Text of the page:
“What would you have done if you’d been shot then PC Chaos ?” the CI asked next. “Well I wouldn’t have been, would I Sir” The CI looked blankly at me. Here’s someone who obviously hadn’t researched the incident very well but knew exactly what us naughty front line troops had done wrong, because the Duty Officer had complained to him. I thought I’d best put him out of his misery “The first thing the caller said Sir, which I’m sure you will have noted from the CAD log, is that the offender had left the scene, so the one place we knew he wasn’t was at the petrol station”.
I could see by the look on his face that the cogs were beginning to turn, albeit very slowly. “And what if he’d returned to the scene whilst you were on the way, you would easily have been a target”. Now we were scraping the barrel a bit, clearly trying to justify someone’s inaction from the previous day. “Well Sir” I started “I would suggest that’s statistically unlikely, but in any case, should the guy have been walking back towards the garage I wouldn’t have known because the control room never asked for a description”.
“But what if he had PC Chaos, and still had the gun in his hand” I was beginning to get bored now. “There’s probably a higher chance I might have got crushed by an escaped herd of stampeding wildebeest from the local Safari Park but, if if he had been coming back down the road towards me or the petrol station, and I could see he still had a gun in his hand, I’d have stuck my foot down and run him over”.
Well, you could have heard a pin drop from several miles away. The only sound was the giggles from the ARV lads sat next to me. You could plainly see the colour draining from the CI’s face amongst visions of the newspaper headlines.
I broke the silence “You are talking here about a guy who has already pointed a gun in the face of a nineteen year old girl, threatened to shoot her and frightened her half to death – he’s now walking along a street in a busy town centre, heading back towards the scene of his crime, possibly to finish off the witness, and he sees a police car coming towards him. He’s going to see me as a threat and I more than believe he poses a threat to the life of me, the petrol station girl and the public around us. I’d have no problem justifying taking him out”.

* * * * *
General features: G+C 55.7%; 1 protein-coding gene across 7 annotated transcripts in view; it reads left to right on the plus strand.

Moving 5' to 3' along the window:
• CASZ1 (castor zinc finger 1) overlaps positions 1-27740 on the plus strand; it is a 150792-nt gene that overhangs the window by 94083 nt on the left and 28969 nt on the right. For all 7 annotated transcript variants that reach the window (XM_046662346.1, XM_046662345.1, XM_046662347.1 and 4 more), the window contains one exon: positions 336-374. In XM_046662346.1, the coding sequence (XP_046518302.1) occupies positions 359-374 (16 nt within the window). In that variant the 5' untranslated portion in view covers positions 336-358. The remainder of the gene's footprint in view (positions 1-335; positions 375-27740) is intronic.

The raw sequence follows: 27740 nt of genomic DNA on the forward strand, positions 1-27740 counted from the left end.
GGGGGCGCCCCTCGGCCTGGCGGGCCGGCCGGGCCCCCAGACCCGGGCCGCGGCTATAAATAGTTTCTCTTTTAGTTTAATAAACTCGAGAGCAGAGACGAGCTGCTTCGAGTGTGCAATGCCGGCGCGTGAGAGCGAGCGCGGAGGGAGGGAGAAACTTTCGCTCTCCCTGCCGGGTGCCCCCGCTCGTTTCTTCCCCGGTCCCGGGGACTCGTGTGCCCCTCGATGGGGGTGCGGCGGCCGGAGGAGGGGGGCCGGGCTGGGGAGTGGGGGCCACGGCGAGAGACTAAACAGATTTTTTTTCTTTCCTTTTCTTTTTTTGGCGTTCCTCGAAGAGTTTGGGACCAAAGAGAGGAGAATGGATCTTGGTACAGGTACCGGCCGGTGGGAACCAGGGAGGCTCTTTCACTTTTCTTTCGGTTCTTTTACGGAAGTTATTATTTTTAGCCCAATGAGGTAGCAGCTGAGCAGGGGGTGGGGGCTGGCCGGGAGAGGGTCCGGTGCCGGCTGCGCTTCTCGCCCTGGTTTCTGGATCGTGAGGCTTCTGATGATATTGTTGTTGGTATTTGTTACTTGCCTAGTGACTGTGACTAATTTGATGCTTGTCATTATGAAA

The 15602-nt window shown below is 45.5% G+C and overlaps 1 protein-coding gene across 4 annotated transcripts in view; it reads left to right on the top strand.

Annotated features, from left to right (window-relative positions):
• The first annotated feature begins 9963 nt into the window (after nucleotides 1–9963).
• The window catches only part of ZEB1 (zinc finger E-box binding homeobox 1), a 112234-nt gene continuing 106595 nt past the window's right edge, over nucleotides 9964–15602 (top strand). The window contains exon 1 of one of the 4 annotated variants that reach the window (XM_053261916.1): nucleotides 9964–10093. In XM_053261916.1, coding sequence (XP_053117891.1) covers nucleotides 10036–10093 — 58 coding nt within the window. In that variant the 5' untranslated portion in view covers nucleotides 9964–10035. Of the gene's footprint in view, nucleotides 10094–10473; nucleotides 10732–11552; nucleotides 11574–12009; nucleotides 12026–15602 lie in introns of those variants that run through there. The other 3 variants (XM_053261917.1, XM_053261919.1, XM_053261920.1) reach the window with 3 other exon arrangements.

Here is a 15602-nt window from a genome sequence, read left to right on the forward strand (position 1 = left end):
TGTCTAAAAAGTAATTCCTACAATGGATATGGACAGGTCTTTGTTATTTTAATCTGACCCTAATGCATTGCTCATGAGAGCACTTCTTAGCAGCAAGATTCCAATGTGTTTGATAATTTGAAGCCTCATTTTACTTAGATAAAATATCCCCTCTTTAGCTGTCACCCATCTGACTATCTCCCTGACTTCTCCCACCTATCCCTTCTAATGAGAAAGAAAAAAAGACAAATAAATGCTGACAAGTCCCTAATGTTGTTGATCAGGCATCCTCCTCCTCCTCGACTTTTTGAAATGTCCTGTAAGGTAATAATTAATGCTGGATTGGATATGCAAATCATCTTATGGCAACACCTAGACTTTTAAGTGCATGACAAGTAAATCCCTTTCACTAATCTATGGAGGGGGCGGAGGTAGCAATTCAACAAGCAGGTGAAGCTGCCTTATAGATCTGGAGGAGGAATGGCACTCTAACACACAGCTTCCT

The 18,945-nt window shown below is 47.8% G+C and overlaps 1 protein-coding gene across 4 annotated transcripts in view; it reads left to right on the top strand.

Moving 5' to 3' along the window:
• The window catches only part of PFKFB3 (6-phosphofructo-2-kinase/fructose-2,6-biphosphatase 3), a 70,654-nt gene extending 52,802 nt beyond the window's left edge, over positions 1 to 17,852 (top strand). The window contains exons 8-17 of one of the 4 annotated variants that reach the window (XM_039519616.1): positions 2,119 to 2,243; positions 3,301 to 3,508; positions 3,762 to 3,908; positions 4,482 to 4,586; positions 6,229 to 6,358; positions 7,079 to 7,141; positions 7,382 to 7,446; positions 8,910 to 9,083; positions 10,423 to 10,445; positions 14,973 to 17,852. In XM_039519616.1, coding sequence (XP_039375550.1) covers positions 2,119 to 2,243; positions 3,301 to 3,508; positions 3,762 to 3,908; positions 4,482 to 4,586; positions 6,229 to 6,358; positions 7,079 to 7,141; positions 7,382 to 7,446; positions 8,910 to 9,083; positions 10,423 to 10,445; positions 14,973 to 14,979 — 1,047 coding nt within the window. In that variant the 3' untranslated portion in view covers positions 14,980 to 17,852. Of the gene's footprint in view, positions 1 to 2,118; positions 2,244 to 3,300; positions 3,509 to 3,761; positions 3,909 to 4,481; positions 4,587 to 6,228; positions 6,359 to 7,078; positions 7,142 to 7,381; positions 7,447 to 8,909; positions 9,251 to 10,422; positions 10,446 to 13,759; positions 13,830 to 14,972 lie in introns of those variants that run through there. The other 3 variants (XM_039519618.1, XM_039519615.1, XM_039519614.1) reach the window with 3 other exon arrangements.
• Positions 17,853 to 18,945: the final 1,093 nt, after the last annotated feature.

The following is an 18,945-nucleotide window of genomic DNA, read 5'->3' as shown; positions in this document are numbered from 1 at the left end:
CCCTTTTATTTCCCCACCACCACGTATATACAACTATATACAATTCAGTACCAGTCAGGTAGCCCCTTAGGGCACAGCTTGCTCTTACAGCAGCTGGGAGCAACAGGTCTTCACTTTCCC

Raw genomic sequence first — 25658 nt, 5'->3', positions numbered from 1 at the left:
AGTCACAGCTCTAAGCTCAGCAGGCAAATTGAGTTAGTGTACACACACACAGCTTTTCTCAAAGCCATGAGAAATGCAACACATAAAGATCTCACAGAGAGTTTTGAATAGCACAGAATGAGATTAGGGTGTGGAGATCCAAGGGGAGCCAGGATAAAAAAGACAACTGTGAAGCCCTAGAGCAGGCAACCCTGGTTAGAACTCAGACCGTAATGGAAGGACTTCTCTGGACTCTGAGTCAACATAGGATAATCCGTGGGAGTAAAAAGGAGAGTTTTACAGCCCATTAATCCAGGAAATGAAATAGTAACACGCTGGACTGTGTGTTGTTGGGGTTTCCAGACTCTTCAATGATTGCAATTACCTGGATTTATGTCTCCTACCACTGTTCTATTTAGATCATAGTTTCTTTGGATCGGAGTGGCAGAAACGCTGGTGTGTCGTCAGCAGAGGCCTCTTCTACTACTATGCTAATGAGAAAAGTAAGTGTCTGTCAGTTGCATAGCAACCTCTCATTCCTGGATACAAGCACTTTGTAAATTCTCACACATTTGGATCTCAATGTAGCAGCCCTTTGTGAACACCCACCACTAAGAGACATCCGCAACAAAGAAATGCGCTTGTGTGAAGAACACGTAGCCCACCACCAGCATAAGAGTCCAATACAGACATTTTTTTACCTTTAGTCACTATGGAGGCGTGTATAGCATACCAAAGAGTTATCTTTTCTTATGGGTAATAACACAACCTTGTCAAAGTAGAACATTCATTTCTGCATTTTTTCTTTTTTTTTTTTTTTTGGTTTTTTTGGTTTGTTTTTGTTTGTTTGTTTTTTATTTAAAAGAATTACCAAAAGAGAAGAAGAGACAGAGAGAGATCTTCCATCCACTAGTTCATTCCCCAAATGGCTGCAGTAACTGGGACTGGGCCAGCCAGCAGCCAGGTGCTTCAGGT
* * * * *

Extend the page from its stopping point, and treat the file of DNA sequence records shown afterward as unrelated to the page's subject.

With nowhere else to go on that one, and with the fear of an impending heart attack looming, the Chief Inspector turned his attention to the ARV lads. “And why did you not wait for authority to deploy form the Duty Officer ?” he questioned. Tom answered “Because we’re police officers, it’s what we do and as firearms officers it what we’re trained to deal with”. The CI was about to speak again when Tom interjected “In any case, we don’t actually need the Duty Officers permission, if we arrive, and believe the threat level to be high enough, we’ll self-arm anyway”.
Jeez, I’m going to have to call the paramedics in a minute. The Superintendent, who up until now had remained silent, and just listened to the proceedings pointed out that we have to follow the guidelines and protocols that the Senior Officers have agreed. “These” he said “are such serious incidents we can’t just go rushing in without planning”. Tom was having none of that; he was getting into his flow now “with all due respect Sir” he started “policing on the streets does not do what the book says, the people out there haven’t read your book, I bet most of them don’t reading anything except the Sunday Sport. There do have to be guidelines but when peoples lives are at risk we have to take risks ourselves”.